People commonly do carb cycling to enhance athletic performance. The idea is that eating carbs on workout days replenishes your glycogen (carb) stores, which gives you quick-burning fuel for hard workouts.
On top of that, some people who hit weight loss plateaus on a keto diet report that switching to carb cycling for a few weeks can help them break through the plateau and keep slimming down.
There isn’t much good research on carb cycling yet because it’s so new. That said, enough people say they do well with carb cycling that it’s worth considering the benefits they report.
Enhanced Exercise Performance?
Proponents of carb cycling claim that they get more out of their workouts when they eat carbs on high-intensity exercise days. They say they’re less likely to “bonk” — hit a wall where they run out of energy and can’t keep exercising.
A recent study looked into this exact claim. Researchers split athletic men into two groups — cyclical keto and standard keto — and put each group on an eight-week weight lifting and sprinting program. The SKD group ate strict keto for the duration, while the CKD group ate high-carb two days per week[*].
For body composition, full keto was the clear winner. People eating full keto lost more fat and maintained more muscle mass.
And, surprisingly enough, carb cyclers saw no performance benefit when it came to exercise.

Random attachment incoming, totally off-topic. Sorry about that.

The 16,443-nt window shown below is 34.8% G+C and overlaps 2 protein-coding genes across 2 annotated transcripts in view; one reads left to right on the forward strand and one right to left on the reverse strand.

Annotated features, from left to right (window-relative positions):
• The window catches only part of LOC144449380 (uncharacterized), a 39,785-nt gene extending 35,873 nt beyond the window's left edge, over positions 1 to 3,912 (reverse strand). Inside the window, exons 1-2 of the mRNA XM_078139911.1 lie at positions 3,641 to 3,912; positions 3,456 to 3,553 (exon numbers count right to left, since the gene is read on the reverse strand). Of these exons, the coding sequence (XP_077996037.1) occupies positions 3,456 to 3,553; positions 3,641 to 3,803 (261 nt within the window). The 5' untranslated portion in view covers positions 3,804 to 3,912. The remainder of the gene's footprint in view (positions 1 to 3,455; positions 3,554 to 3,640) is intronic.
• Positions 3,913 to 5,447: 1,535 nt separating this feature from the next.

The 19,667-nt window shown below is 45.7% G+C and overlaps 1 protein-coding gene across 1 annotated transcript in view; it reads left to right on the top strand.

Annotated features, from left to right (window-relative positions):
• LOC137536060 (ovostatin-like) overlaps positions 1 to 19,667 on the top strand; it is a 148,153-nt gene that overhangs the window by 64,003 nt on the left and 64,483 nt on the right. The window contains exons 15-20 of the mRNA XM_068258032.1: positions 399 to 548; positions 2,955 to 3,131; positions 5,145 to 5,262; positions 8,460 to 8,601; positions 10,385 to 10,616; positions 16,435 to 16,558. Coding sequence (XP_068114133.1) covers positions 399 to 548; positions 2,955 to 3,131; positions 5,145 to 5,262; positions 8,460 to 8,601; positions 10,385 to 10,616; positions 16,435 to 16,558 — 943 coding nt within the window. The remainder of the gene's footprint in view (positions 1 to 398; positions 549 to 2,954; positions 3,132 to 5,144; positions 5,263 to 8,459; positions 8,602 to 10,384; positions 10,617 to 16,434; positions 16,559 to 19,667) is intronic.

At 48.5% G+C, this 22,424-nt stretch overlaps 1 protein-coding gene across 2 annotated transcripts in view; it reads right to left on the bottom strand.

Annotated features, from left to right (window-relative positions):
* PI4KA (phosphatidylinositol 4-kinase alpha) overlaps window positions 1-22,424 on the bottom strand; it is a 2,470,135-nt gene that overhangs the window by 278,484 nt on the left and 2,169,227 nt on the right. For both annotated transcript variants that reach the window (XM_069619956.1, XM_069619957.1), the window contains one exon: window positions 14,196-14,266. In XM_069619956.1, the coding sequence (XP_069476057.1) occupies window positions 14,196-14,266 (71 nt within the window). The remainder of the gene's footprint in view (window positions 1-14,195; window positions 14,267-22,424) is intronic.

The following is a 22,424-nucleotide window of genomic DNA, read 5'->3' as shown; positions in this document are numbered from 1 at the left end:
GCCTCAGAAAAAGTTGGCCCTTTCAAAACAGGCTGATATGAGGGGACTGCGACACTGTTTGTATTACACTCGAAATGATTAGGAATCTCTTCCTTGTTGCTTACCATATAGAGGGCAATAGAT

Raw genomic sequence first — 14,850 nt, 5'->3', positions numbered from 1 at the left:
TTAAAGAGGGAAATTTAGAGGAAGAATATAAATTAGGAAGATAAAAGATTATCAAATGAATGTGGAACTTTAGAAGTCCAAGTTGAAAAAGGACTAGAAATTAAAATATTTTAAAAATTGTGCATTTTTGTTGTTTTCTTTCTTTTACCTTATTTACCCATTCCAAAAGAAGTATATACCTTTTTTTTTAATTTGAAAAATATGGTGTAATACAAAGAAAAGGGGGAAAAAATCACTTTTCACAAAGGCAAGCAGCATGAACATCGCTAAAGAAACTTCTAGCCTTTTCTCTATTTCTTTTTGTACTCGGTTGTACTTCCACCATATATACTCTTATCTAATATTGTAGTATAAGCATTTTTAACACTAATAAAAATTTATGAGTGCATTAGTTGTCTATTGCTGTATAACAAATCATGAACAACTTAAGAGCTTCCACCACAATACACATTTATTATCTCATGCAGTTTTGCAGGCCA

To be fair, this is a single study, and people vary a lot when it comes to carb tolerance. That said, there’s no research so far to suggest that carb cycling gives you a physical edge over a regular keto diet.
There isn’t any clinical research on carb cycling for weight loss. However, there is a possible mechanism that could explain why carb cycling helps people break through keto weight loss plateaus.
High-carb meals cause you to release a large amount of leptin, your body’s main satiety hormone. High leptin levels make you feel full and stop eating[*].
An occasional high-leptin meal can help you feel satisfied, curb your hunger, make you eat less, and, over time, lose (or maintain) weight[*].
If you eat high-carb all the time, you run the risk of becoming leptin-resistant: your brain stops listening to leptin, with cravings and weight dysregulation soon to follow[*].
Prolonged low-carb dieting, on the other hand, may cause leptin levels to decrease over time. Low leptin may increase cravings and hamper your efforts to drop those last few pounds.
In theory, carb cycling could help. You could have a carb refeed once or twice a week to boost leptin and manage cravings, then return to low-carb to lose weight.
There isn’t any direct research to back this theory up, but enough people report success with carb cycling for weight loss plateaus that it may be worth a try.
If you decide to try carb cycling, follow these steps: